Change is never easy, and as with any transition, this monumental shift to a new set of academically rigorous standards and aligned assessments will be accompanied by hurdles and challenges. Some challenges will be shared, others will be unique as states and districts all tackle implementation while adapting to meet the unique needs of students and families. PTA has never taken the easy road, we advocate every day for the BEST road; the road that leads every child to success in school and in life.
We understand that any change in education can seem scary. But before you push back, we urge all parents to become familiar with the standards and the new state assessments under development in order to fully understand how the standards will improve education for all students. PTA members should work to educate other parents, regardless of PTA membership, on the benefits of Common Core State Standards and academic benchmarking. National PTA has developed a robust set of resources for parents, educators, and policy-makers, and I encourage all of you to familiarize with the parent-friendly guides to understanding the standards and state-specific assessment materials.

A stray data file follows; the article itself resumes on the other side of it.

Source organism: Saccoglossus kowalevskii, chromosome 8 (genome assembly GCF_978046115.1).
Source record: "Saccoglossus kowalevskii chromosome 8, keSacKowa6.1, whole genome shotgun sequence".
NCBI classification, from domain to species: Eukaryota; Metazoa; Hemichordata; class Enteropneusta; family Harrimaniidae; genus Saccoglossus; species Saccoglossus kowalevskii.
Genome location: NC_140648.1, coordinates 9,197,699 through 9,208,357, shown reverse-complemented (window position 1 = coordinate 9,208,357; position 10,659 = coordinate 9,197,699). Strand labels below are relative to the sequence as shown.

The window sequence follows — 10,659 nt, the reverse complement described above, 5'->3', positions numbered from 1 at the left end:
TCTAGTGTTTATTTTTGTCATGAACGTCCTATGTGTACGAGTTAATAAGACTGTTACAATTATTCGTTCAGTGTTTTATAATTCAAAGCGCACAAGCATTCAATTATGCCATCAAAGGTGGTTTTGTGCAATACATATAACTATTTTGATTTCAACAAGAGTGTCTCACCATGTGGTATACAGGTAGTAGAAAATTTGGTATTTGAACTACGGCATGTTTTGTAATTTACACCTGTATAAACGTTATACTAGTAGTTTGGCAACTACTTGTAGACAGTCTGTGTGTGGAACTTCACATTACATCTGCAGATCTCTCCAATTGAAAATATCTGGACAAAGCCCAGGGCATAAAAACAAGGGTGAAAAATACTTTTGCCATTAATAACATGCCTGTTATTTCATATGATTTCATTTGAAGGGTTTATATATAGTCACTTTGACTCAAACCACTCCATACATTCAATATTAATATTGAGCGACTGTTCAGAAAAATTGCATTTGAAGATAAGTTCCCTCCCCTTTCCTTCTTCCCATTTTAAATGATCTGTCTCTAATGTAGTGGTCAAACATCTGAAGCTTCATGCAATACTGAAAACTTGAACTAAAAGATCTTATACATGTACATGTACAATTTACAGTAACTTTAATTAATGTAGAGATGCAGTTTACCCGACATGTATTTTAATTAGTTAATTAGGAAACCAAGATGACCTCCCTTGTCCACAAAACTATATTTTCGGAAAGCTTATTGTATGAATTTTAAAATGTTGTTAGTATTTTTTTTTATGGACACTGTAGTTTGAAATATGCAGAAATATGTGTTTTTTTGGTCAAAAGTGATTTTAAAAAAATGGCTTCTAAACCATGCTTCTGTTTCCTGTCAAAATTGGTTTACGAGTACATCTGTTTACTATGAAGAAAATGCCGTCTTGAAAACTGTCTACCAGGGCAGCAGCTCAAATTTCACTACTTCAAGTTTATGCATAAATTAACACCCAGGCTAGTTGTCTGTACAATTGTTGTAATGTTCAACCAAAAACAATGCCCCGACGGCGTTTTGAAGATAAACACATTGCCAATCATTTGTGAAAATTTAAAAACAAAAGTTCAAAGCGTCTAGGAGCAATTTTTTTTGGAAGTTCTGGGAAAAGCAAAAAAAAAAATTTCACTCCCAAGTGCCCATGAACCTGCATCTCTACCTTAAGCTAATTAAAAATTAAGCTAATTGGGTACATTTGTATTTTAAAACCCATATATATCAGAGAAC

Teachers, principals, and administrators – the ones in whose care we entrust our children day in and day out – overwhelmingly support the Common Core Standards. Sadly, the progress made toward college- and career-readiness is now being bogged down by politics and a fear of change. It is vital that PTA members speak up and stand up for Common Core by supporting teachers who are working hard to apply the standards in their classrooms. Family engagement is critical to succeeding in this battle, as it is in any fight for the education of our children. Teachers, administrators, and state legislators need to know that PTA will not be divided by political rhetoric, but will stand together, as one voice advocating for the success of every child.
Betsy Landers is the President of National PTA in Alexandria, VA.